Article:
The white haired old man in the red shirt and blue pants slumped in a broken backed stuffed chair. The air was heavy, and hot, and smelled like a basement furnace room. Next to him, it's door swung wide, a coal stove smoldered. A scarred wooden counter supported an old time cash register with an open drawer. Behind the counter a fly specked map of the United States stood out like a bullet blasted sign amid a shotgun scatter of yellowing business cards. Next to it was a ragged American flag on a tarnished standard with a broken winged eagle perched on top.
“Howdy. Name's Sam,” he said. “You can call me Uncle. Ain't nothin' here to buy or sell. Them days long gone." He pointed at the map. “But we still got them spacious skies.”
“Uncle Sam?” I asked.
“It ain't a joke! Shoot! At least it never used to be.” He replied.” It's just what they used to call me.”
"What used to be here?" I asked.
"Anything you wanted." He replied, and nodded toward the business card speckled wall. "Long as you could pay the price. But that was then. Like I said, them days is gone." He paused and spit on the floor next to his feet. "Long gone."
His milky, cateracted eyes flickered with memories.
"Are you the owner?"
"Shoot! Me?" His mouth twisted in a lopsided, toothless grin. "I ain't the owner of nothin' Bub... not even my own life. Not any more." He added with a limp wave of his fingers against the arm of the chair. "Not any more." He glared at me myopically.
"You lookin' for owners you gotta look real hard to find any around here. You might say the owners are absentee."
He stroked his chin.
“Problem now days is too many people suckin' on the tit, so to speak, instead of doin' the work.”
"What do you mean?"
“What do you think?" He nodded at the flagpole, then lowered his head, and stared at his shoes, while his knobby fingers rubbed nervously at the arms of the chair.
He coughed and glared at me.
"Don't worry, I'm goin' too. I been here long enough."
"Need some help?”
"Why?" He asked, eying me suspiciously. "Eager to take my place?" He wiped his sleeve across his face. "Shoot! That was the way I was once. Look at me now."
"This!" He croaked with a swing of his arm that encompassed the room. “All this usta' mean somethin'." He gestured impatiently at his body. " Been luggin' this load too long. Ain't worth it."
"Mind if I sit down?"
"Can't wait huh? Well you ain't gettin' my chair. Not yet Gosh Darn it! I earned this chair. Even though I might not deserve to sit here any more I ain't givin' it up that easy."
"I didn't ask for it."
"Well you're here ain't you? Can't be that innocent. Next thing I know you'll be tryin' to borrow money."
I sat down next to the stove on a broken banana box.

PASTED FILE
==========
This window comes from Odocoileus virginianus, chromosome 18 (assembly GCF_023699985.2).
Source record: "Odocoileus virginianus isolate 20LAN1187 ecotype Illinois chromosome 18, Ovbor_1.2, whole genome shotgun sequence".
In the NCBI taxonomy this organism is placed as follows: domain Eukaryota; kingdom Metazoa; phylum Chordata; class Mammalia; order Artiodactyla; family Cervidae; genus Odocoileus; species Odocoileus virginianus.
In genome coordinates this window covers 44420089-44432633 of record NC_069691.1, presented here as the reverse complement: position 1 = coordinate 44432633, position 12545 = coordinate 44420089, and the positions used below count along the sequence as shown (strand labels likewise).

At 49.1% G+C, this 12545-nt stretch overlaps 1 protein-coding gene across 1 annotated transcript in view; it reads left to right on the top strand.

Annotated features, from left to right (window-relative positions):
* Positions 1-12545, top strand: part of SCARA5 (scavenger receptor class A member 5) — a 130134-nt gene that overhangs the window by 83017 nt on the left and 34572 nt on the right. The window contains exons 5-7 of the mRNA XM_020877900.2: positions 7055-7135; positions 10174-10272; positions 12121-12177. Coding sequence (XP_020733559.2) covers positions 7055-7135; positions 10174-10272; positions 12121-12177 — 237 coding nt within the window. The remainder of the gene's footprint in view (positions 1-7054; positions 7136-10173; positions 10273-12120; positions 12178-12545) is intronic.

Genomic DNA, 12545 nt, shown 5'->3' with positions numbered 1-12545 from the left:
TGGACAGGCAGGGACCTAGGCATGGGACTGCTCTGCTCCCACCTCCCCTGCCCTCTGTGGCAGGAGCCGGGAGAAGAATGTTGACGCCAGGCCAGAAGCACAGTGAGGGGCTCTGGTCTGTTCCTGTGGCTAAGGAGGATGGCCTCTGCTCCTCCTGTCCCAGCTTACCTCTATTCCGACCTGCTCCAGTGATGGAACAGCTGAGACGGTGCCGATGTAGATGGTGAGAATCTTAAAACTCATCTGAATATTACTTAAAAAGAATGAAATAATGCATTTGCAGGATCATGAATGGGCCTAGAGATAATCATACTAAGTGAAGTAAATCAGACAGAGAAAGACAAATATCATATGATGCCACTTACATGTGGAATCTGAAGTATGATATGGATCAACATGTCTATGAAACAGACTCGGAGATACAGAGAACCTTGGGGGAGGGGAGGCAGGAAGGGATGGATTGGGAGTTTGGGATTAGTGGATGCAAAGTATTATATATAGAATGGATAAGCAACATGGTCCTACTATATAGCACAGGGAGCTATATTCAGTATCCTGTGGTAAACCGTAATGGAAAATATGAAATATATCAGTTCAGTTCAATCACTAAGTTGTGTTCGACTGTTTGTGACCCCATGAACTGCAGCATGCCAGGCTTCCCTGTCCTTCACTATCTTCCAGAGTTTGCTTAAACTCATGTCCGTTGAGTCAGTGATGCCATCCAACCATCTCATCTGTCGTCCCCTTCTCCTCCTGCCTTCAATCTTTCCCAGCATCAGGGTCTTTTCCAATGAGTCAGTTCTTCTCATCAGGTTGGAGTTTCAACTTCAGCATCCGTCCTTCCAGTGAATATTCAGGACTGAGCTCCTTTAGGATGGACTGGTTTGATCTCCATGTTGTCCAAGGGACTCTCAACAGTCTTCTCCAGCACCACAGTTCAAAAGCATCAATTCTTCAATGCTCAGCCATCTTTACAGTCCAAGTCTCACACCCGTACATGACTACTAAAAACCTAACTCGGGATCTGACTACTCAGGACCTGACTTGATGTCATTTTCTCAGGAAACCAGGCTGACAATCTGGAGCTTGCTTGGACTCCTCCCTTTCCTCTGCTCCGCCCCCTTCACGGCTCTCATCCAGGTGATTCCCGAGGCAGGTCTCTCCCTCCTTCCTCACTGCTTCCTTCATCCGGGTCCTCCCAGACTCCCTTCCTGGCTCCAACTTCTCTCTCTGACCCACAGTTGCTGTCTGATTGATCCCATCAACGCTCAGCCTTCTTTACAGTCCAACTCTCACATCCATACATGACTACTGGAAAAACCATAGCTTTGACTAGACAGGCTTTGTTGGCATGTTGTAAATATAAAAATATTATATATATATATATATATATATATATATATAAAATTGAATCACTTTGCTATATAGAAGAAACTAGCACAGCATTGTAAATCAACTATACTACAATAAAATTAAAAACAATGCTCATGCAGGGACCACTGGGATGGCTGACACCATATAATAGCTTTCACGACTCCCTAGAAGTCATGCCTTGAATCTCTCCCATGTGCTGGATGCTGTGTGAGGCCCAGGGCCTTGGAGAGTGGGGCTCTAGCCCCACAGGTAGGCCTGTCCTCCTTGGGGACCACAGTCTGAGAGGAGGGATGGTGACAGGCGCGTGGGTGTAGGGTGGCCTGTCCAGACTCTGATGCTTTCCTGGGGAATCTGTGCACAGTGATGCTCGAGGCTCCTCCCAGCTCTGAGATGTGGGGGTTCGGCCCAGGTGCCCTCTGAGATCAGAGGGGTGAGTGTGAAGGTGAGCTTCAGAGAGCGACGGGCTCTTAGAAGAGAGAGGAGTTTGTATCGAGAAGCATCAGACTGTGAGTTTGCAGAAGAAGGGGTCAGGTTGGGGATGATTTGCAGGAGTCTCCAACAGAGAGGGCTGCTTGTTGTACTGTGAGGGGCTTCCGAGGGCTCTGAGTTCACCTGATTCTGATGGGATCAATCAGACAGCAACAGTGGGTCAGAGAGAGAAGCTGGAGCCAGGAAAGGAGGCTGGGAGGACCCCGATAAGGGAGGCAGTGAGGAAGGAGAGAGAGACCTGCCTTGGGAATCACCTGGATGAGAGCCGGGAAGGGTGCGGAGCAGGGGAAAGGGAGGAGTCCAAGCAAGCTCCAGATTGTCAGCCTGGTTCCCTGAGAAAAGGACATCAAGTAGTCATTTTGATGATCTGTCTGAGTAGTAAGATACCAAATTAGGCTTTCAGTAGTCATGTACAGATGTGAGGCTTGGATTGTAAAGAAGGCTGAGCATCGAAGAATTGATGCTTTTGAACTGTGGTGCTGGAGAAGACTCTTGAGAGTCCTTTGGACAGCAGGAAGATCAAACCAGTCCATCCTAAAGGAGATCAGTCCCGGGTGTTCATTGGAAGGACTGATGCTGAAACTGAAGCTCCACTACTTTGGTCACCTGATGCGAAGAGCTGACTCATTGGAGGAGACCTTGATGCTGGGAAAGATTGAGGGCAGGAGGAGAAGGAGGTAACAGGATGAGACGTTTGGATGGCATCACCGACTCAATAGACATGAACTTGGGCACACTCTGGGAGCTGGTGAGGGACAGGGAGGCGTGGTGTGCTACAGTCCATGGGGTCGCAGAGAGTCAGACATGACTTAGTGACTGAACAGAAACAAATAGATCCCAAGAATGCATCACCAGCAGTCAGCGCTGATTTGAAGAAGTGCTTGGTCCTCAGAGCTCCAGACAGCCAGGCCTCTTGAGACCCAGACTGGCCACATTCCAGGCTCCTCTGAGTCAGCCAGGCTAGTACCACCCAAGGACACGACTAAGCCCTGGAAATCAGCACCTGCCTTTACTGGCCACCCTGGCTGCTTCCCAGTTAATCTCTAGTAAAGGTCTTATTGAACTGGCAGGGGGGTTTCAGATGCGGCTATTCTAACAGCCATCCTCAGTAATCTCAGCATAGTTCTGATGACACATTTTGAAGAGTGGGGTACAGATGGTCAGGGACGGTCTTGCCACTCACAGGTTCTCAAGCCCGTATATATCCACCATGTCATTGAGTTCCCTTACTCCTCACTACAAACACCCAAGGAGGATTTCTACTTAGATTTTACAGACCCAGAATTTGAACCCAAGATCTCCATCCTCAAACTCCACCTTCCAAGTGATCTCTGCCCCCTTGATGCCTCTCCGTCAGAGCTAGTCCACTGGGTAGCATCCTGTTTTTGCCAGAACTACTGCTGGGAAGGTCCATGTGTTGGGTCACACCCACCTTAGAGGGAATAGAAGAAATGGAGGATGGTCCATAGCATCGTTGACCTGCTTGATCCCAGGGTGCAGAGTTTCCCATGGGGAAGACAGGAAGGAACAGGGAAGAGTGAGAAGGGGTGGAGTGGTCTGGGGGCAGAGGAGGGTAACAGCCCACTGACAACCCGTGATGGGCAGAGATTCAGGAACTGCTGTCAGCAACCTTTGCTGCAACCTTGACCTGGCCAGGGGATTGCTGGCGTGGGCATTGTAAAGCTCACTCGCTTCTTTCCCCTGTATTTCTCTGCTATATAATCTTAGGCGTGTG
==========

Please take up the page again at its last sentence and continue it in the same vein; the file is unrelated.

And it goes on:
He slumped back in the chair, and closed his eyes.
I was silent.
"I ain't sleepin' if that's what you're thinkin'." He mumbled."There ain't nothin' here worth stealin' any how, case you got itchy fingers.” He coughed.
"Don't get no funny ideas bud. I can still take care of myself!" He pounded his chest. "I wasn't always like this. Heck no! I was always the wild bunch." He snickered. " At least in my own mind I was. Didn't take crap from nobody. Wouldn't know it now I suppose, but you don't know my mind. I ain't just this wreck of a body, no sir, not by a long stretch of imagination."
"Ah... what's the use in talkin'."
"If you have anything to say."
He nodded."Oh I got plenty to say but what'd be the point? Who wants to hear about old stuff? The world has moved on. Nobody cares. Everything has to be new now. Not that it's worth much. Heck, got ten year old kids inventin' movies so gosh darn real you'd darn near believe anything was possible. Not that there's anything worth knowin' about them. All flash and no bone if you know what I mean."
"I'm not sure I do."
He frowned. "Need it spelled out huh? Nothin' wrong with inspiration. It's aspiration that's the problem. Who in heck wants to take after some comic book hero? Or rape and kill every livin' thing, or own every gosh darn thing there is to own till there ain't room in life ta' just live it, or be one of them gol darned masters of the universe. Monsters of the universe I call 'em. 'Bout as useless as tits on a boar. Or take sex. Ain't there nothin' sacred no more? I call it crazy!" He scratched his jaw. “Shoot we got crazy, the Chinese got everything else. Now there's inspiration, and aspiration, for you. Not that they don't have their faults. Heck, I'm a veteran. I ain't much on Commies. Shoot, can't control everything. But talk about work ethic. Boy oh boy. They say this is the Chinese century. Me, I sure believe it, unless we can get our act together.”
"I see your point."
"Oh yeah. I got somethin' to say about just about anything. That's why I never had any friends. Nobody likes somebody that says it like it is. They usta say 'Sam, you got ta' get along. Go with the flow.' Shoot!”
"It's called politically correct."
"Shoot!" He snapped and spit on the floor." Politicians!" He raked at his hair, and then rubbed his stubbled cheek. "Expediency! agenda! Now those are words them politicians used to use, back when any body paid attention. Me, I used some that might have been a little bit harsher, but like I said, that's why I never had any friends. Too pushy I suppose."
He twisted in his chair.
“Sorry son. I'm just a cranky old man. You ain't goin' to find no answers here. Even
though I've been here so long I know the history of every speck of dust.” He nodded toward the business cards. “Believe it or not, that wall might look like it's covered with bird do, but I knew each and every one of them travelin' salesmen, back when there were still things worth buyin' or sellin'. Back when people still had some pride in their work. Now it's like exchangin' one load of crap for another. In my book crap is crap."
"Shoot, Don't get me wrong. Sometimes I think about openin' new doors. Sometimes I even think I see the handle. Kinda out'a the corner of my eye, you know? But you gotta close one door before you can open another, an' I suppose I don't want to give up what I got. Even though it ain't much any more. Ain't that the trouble with all of us these days?"
“What do you mean?”
"Take all these wrinkles. You don't see wrinkles any more. Not like mine. Everybody has got to be young, young, young! Now you got skin stretched tight like a drum head you'd think them folks would be afraid to tap on for fear they'd break. If you can't play it what's the point of havin' an instrument? Life ain't no art gallery filled up with pretty exhibits. You got to go out an' face the music! Otherwise what's the point? Shoot, people payin' more attention to the flavor of the week than what it's good for. An' most of it ain't good for nothin'!”